Parental Mental State Talk and Associations with Children’s Mentalizing Ability in Children with and without Autism Spectrum Disorder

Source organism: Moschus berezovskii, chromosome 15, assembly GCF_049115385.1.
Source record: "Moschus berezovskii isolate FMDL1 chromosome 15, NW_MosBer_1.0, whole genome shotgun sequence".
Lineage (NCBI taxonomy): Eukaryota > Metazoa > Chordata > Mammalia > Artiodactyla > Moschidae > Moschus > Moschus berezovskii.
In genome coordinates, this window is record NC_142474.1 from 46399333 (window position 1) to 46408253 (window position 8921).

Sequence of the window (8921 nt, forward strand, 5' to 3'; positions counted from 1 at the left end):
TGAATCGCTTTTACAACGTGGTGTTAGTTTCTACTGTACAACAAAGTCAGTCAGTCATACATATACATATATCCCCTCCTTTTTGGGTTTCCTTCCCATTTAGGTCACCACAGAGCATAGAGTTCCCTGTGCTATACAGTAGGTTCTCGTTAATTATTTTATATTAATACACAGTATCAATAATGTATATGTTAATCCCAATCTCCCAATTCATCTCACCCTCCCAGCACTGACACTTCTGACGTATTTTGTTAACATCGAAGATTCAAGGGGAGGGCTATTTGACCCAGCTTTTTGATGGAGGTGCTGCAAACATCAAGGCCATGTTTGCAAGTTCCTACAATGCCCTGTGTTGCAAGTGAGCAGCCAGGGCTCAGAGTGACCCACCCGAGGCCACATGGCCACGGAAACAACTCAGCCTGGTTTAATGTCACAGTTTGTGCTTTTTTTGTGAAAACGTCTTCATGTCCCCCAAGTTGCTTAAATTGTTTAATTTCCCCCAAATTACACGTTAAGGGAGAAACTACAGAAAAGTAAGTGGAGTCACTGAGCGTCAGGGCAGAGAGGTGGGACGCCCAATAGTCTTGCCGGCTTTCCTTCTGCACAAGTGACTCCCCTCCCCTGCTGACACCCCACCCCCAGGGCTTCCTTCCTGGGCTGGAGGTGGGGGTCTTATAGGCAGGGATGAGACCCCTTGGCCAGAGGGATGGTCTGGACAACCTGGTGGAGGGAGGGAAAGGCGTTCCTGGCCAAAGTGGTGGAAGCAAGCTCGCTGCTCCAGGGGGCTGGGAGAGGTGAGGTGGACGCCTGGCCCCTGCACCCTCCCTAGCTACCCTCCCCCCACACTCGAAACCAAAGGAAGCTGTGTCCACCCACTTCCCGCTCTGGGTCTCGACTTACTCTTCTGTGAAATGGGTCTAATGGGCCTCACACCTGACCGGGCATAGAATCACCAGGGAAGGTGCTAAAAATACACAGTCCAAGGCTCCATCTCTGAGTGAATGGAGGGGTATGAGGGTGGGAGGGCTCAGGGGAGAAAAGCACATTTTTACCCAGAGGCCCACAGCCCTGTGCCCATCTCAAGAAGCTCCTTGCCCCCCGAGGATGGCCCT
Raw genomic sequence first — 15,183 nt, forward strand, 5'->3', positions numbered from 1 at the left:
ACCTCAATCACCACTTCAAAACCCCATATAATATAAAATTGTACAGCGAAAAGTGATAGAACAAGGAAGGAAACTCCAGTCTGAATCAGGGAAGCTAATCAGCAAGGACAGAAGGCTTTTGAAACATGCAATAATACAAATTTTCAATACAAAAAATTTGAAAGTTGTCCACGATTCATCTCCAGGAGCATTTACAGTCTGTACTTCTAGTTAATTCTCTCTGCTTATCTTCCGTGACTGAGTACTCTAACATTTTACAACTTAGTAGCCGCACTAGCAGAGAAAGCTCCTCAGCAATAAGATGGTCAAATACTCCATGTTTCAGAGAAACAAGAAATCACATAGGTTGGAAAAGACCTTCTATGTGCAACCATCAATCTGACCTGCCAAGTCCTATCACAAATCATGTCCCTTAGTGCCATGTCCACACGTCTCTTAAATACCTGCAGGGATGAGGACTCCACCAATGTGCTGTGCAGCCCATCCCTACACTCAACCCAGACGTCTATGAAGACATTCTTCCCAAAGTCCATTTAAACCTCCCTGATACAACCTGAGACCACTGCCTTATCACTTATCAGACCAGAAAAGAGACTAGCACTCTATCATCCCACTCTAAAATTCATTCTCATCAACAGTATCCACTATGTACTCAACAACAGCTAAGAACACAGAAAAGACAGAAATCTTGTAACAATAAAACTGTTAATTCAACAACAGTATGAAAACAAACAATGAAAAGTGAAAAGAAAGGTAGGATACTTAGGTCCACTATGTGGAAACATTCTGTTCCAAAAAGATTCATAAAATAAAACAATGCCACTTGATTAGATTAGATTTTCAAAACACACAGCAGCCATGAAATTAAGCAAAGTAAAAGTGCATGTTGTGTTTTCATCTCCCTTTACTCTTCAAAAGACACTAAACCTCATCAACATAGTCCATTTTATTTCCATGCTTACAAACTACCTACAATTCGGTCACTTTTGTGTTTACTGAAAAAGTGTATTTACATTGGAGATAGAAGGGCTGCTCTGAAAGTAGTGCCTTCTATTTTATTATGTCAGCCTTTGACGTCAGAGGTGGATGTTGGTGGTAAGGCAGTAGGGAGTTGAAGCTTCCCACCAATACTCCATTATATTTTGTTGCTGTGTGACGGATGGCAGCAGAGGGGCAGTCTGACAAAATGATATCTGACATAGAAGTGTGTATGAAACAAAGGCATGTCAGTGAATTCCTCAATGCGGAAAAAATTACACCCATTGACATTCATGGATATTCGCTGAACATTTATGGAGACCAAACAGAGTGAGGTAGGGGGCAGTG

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The current project investigated the relationship between parental mental state talk and their child's use of mentalizing language, in both children with typical development (TD) and children with autism spectrum disorder (ASD). Participants included 40 parent-child dyads (20 ASD, 20 TD), and measured spontaneous/unprompted mentalizing tendencies in both parents and children using the Mind-Mindedness task and Triangles task, respectively. Results suggest that average amount of child mentalizing statements is not significantly associated with average parental mental state talk, and the relationship is not moderated by group status (ASD/TD). Though the current study rendered no significant associations, the links between parental and child mental state use in later childhood years, especially in the context of developmental disorders, represents a key area of exploration for future research.